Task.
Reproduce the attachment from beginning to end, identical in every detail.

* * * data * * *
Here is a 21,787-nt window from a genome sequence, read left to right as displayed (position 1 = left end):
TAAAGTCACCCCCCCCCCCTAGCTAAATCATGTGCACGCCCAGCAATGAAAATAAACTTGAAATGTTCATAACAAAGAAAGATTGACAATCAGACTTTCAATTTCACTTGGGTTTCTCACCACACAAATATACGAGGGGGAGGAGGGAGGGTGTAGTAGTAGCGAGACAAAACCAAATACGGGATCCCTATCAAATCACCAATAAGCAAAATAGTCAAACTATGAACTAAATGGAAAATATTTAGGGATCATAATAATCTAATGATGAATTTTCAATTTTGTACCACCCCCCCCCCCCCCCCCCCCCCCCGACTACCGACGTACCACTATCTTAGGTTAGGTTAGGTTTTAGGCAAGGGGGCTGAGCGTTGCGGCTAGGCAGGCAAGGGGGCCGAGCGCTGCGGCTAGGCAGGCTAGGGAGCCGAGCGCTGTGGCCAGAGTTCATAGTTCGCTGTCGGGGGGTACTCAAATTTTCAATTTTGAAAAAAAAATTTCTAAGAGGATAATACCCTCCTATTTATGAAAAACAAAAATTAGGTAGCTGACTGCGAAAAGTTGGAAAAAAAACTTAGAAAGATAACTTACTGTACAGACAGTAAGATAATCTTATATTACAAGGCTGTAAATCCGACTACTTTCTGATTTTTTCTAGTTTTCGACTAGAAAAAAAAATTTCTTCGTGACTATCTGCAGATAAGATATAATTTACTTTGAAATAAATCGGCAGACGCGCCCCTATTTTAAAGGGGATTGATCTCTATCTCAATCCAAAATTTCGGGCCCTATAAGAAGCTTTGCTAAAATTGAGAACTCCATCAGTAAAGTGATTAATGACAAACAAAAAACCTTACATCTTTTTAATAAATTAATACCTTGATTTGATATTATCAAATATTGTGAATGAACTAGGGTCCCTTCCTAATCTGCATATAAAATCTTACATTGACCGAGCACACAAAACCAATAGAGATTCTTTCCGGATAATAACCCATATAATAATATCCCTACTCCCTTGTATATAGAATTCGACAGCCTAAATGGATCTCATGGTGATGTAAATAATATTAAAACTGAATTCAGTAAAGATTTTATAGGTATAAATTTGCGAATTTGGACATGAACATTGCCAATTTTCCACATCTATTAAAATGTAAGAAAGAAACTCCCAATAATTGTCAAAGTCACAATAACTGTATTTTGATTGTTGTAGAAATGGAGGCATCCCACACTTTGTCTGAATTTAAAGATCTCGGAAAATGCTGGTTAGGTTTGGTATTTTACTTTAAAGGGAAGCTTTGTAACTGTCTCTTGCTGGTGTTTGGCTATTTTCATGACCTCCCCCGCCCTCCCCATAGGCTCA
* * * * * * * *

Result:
Here is a 21,787-nt window from a genome sequence, read left to right as displayed (position 1 = left end):
TAAAGTCACCCCCCCCCCCTAGCTAAATCATGTGCACGCCCAGCAATGAAAATAAACTTGAAATGTTCATAACAAAGAAAGATTGACAATCAGACTTTCAATTTCACTTGGGTTTCTCACCACACAAATATACGAGGGGGAGGAGGGAGGGTGTAGTAGTAGCGAGACAAAACCAAATACGGGATCCCTATCAAATCACCAATAAGCAAAATAGTCAAACTATGAACTAAATGGAAAATATTTAGGGATCATAATAATCTAATGATGAATTTTCAATTTTGTACCACCCCCCCCCCCCCCCCCCCCCCCCGACTACCGACGTACCACTATCTTAGGTTAGGTTAGGTTTTAGGCAAGGGGGCTGAGCGTTGCGGCTAGGCAGGCAAGGGGGCCGAGCGCTGCGGCTAGGCAGGCTAGGGAGCCGAGCGCTGTGGCCAGAGTTCATAGTTCGCTGTCGGGGGGTACTCAAATTTTCAATTTTGAAAAAAAAATTTCTAAGAGGATAATACCCTCCTATTTATGAAAAACAAAAATTAGGTAGCTGACTGCGAAAAGTTGGAAAAAAAACTTAGAAAGATAACTTACTGTACAGACAGTAAGATAATCTTATATTACAAGGCTGTAAATCCGACTACTTTCTGATTTTTTCTAGTTTTCGACTAGAAAAAAAAATTTCTTCGTGACTATCTGCAGATAAGATATAATTTACTTTGAAATAAATCGGCAGACGCGCCCCTATTTTAAAGGGGATTGATCTCTATCTCAATCCAAAATTTCGGGCCCTATAAGAAGCTTTGCTAAAATTGAGAACTCCATCAGTAAAGTGATTAATGACAAACAAAAAACCTTACATCTTTTTAATAAATTAATACCTTGATTTGATATTATCAAATATTGTGAATGAACTAGGGTCCCTTCCTAATCTGCATATAAAATCTTACATTGACCGAGCACACAAAACCAATAGAGATTCTTTCCGGATAATAACCCATATAATAATATCCCTACTCCCTTGTATATAGAATTCGACAGCCTAAATGGATCTCATGGTGATGTAAATAATATTAAAACTGAATTCAGTAAAGATTTTATAGGTATAAATTTGCGAATTTGGACATGAACATTGCCAATTTTCCACATCTATTAAAATGTAAGAAAGAAACTCCCAATAATTGTCAAAGTCACAATAACTGTATTTTGATTGTTGTAGAAATGGAGGCATCCCACACTTTGTCTGAATTTAAAGATCTCGGAAAATGCTGGTTAGGTTTGGTATTTTACTTTAAAGGGAAGCTTTGTAACTGTCTCTTGCTGGTGTTTGGCTATTTTCATGACCTCCCCCGCCCTCCCCATAGGCTCA